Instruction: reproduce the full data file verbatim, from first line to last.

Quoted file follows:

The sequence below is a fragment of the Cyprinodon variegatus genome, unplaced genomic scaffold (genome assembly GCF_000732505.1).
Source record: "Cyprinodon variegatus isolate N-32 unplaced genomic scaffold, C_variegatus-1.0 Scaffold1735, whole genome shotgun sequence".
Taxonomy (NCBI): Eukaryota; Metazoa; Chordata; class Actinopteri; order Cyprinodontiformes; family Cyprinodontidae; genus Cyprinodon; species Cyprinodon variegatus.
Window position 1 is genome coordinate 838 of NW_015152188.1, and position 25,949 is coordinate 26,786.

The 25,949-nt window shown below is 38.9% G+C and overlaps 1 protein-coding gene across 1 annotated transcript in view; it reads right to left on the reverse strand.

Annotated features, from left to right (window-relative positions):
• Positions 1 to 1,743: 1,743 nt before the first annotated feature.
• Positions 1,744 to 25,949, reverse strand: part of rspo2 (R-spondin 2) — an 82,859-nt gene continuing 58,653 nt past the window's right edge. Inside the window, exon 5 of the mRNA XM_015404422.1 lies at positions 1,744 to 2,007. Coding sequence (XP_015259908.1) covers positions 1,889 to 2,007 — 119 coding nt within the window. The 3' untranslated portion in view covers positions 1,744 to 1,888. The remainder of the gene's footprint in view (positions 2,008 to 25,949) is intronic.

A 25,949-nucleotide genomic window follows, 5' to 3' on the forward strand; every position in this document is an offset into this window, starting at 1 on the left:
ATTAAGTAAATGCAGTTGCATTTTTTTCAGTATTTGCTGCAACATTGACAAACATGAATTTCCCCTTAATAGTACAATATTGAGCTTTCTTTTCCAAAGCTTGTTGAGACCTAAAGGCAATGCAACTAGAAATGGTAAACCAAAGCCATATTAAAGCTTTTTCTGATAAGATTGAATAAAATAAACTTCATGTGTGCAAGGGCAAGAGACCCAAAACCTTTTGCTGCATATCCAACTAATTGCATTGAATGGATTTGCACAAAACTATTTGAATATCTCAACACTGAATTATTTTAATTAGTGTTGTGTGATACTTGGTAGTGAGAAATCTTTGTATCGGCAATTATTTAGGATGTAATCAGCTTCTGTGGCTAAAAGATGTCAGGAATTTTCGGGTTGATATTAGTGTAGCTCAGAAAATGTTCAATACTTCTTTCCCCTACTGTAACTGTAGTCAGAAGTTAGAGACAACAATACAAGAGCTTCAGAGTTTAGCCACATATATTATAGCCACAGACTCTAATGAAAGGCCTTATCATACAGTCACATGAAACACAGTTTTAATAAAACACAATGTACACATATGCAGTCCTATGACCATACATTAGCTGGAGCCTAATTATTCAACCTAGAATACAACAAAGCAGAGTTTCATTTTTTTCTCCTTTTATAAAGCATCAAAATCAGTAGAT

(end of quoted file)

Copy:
The sequence below is a fragment of the Cyprinodon variegatus genome, unplaced genomic scaffold (genome assembly GCF_000732505.1).
Source record: "Cyprinodon variegatus isolate N-32 unplaced genomic scaffold, C_variegatus-1.0 Scaffold1735, whole genome shotgun sequence".
Taxonomy (NCBI): Eukaryota; Metazoa; Chordata; class Actinopteri; order Cyprinodontiformes; family Cyprinodontidae; genus Cyprinodon; species Cyprinodon variegatus.
Window position 1 is genome coordinate 838 of NW_015152188.1, and position 25,949 is coordinate 26,786.

The 25,949-nt window shown below is 38.9% G+C and overlaps 1 protein-coding gene across 1 annotated transcript in view; it reads right to left on the reverse strand.

Annotated features, from left to right (window-relative positions):
• Positions 1 to 1,743: 1,743 nt before the first annotated feature.
• Positions 1,744 to 25,949, reverse strand: part of rspo2 (R-spondin 2) — an 82,859-nt gene continuing 58,653 nt past the window's right edge. Inside the window, exon 5 of the mRNA XM_015404422.1 lies at positions 1,744 to 2,007. Coding sequence (XP_015259908.1) covers positions 1,889 to 2,007 — 119 coding nt within the window. The 3' untranslated portion in view covers positions 1,744 to 1,888. The remainder of the gene's footprint in view (positions 2,008 to 25,949) is intronic.

A 25,949-nucleotide genomic window follows, 5' to 3' on the forward strand; every position in this document is an offset into this window, starting at 1 on the left:
ATTAAGTAAATGCAGTTGCATTTTTTTCAGTATTTGCTGCAACATTGACAAACATGAATTTCCCCTTAATAGTACAATATTGAGCTTTCTTTTCCAAAGCTTGTTGAGACCTAAAGGCAATGCAACTAGAAATGGTAAACCAAAGCCATATTAAAGCTTTTTCTGATAAGATTGAATAAAATAAACTTCATGTGTGCAAGGGCAAGAGACCCAAAACCTTTTGCTGCATATCCAACTAATTGCATTGAATGGATTTGCACAAAACTATTTGAATATCTCAACACTGAATTATTTTAATTAGTGTTGTGTGATACTTGGTAGTGAGAAATCTTTGTATCGGCAATTATTTAGGATGTAATCAGCTTCTGTGGCTAAAAGATGTCAGGAATTTTCGGGTTGATATTAGTGTAGCTCAGAAAATGTTCAATACTTCTTTCCCCTACTGTAACTGTAGTCAGAAGTTAGAGACAACAATACAAGAGCTTCAGAGTTTAGCCACATATATTATAGCCACAGACTCTAATGAAAGGCCTTATCATACAGTCACATGAAACACAGTTTTAATAAAACACAATGTACACATATGCAGTCCTATGACCATACATTAGCTGGAGCCTAATTATTCAACCTAGAATACAACAAAGCAGAGTTTCATTTTTTTCTCCTTTTATAAAGCATCAAAATCAGTAGAT